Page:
Sky Anchor Puts Radios Up High, No Tower Needed

When it comes to radio communications on the VHF bands and above, there’s no substitute for elevation. The higher you get your antenna, the farther your signal will get out. That’s why mountaintops are crowded with everything from public service radios to amateur repeaters, and it’s the reason behind the “big stick” antennas for TV and radio stations.

But getting space on a hilltop site is often difficult, and putting up a tower is always expensive. Those are the problems that the Sky Anchor, an antenna-carrying drone, aims to address. The project by [Josh Starnes] goes beyond what a typical drone can do. Rather than relying on GPS for station keeping, [Josh] plans a down-looking camera so that machine vision can keep the drone locked over its launch site. To achieve unlimited flight time, he’s planning to supply power over a tether. He predicts a 100′ to 200′ (30 m to 60 m) working range with a heavy-lift octocopter. A fiberoptic line will join the bundle and allow a MIMO access point to be taken aloft, to provide wide-area Internet access. Radio payloads could be anything from SDR-based transceivers to amateur repeaters; if the station-keeping is good enough, microwave links could even be feasible.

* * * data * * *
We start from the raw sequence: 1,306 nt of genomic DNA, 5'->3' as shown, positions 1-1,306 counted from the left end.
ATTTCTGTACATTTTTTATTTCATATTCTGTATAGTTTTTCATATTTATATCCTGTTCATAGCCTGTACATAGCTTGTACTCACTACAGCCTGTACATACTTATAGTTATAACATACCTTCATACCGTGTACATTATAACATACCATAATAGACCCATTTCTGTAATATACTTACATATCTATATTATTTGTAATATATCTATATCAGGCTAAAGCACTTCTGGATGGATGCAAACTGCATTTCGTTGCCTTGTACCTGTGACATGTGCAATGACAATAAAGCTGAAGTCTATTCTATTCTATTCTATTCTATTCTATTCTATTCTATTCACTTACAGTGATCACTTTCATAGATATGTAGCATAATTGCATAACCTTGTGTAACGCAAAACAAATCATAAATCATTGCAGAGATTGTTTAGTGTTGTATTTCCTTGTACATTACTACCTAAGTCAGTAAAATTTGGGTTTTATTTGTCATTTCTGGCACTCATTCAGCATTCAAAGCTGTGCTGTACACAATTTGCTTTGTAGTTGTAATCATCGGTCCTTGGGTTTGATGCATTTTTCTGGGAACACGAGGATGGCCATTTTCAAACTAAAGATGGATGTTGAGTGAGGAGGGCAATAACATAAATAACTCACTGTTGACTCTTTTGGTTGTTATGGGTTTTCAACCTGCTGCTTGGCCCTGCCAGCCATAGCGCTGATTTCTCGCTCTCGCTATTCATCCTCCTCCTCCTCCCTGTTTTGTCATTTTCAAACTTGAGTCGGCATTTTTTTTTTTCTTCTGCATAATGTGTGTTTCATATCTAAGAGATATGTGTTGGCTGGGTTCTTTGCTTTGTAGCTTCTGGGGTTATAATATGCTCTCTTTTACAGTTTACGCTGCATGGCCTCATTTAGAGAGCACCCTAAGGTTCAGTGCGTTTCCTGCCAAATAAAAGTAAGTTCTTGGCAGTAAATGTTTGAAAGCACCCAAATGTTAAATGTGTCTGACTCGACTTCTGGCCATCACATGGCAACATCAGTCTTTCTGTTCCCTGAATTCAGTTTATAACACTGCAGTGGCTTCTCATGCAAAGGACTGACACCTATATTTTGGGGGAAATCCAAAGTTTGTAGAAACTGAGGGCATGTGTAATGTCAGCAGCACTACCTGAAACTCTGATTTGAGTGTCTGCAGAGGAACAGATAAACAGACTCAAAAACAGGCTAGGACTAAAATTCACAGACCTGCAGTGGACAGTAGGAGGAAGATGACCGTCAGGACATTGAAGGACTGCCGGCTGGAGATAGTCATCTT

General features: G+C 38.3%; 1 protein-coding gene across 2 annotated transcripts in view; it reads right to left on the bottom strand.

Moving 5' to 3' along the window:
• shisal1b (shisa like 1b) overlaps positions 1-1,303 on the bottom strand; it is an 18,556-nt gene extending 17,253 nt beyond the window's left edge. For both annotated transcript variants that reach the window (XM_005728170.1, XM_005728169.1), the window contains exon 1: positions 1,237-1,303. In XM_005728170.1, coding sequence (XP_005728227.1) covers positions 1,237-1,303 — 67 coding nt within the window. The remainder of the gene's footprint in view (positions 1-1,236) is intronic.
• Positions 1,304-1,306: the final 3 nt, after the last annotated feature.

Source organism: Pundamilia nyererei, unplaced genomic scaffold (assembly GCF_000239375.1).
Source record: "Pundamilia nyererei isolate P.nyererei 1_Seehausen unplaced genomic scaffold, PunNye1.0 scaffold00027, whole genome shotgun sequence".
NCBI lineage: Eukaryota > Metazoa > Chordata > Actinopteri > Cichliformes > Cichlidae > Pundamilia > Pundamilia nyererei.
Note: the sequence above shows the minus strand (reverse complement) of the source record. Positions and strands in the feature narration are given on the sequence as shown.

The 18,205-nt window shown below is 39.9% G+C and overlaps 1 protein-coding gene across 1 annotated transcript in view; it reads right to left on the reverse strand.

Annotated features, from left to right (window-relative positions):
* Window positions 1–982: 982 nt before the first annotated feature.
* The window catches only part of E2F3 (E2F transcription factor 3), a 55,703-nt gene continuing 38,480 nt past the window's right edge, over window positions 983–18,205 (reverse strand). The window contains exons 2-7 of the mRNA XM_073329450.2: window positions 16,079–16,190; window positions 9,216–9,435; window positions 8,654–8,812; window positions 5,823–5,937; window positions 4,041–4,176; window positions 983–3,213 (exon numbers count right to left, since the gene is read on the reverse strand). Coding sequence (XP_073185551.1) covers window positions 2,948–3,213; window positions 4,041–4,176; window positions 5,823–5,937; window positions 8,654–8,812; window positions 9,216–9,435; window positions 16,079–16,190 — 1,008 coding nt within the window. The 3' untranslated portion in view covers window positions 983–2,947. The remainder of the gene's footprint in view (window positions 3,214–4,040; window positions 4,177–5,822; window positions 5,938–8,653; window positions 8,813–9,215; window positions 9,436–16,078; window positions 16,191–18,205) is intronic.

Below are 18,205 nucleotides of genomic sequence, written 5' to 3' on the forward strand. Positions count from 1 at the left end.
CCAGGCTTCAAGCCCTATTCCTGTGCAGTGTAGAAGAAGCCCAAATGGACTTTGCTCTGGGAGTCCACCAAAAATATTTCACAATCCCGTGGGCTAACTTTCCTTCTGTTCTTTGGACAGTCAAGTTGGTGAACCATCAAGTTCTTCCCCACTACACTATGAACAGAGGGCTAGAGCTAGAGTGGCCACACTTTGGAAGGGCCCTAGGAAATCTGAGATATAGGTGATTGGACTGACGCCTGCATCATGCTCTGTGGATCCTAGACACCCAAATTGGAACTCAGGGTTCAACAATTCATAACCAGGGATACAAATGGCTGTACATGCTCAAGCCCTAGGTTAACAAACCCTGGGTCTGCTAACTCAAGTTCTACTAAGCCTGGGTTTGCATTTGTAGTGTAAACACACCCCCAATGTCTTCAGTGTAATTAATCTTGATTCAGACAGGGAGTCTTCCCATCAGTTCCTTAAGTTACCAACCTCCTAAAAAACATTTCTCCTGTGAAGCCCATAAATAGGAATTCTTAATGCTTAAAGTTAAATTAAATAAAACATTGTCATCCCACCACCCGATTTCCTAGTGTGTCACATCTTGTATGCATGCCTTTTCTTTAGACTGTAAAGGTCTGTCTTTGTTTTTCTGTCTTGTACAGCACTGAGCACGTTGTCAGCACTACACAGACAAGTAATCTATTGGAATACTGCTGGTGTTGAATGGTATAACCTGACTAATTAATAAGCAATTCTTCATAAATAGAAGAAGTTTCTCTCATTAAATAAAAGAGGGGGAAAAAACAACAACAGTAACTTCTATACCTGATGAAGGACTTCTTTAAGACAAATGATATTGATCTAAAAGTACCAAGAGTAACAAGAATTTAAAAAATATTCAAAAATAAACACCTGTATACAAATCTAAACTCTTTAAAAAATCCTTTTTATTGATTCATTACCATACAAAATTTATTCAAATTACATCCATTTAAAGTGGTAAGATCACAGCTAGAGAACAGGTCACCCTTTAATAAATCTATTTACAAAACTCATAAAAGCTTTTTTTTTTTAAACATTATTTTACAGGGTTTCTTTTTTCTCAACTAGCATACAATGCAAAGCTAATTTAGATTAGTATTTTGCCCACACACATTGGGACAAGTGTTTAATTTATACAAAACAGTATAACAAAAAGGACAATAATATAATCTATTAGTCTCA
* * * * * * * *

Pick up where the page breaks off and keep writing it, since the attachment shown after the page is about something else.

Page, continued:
Sky Anchor sounds like a great idea that could have applications in disaster relief and humanitarian aid situations. We’re looking forward to seeing how [Josh] develops it. In the meantime, what’s your world-changing idea? If you’ve got one, we’d love to see it entered in the 2020 Hackaday Prize.

LED Art Hack Chat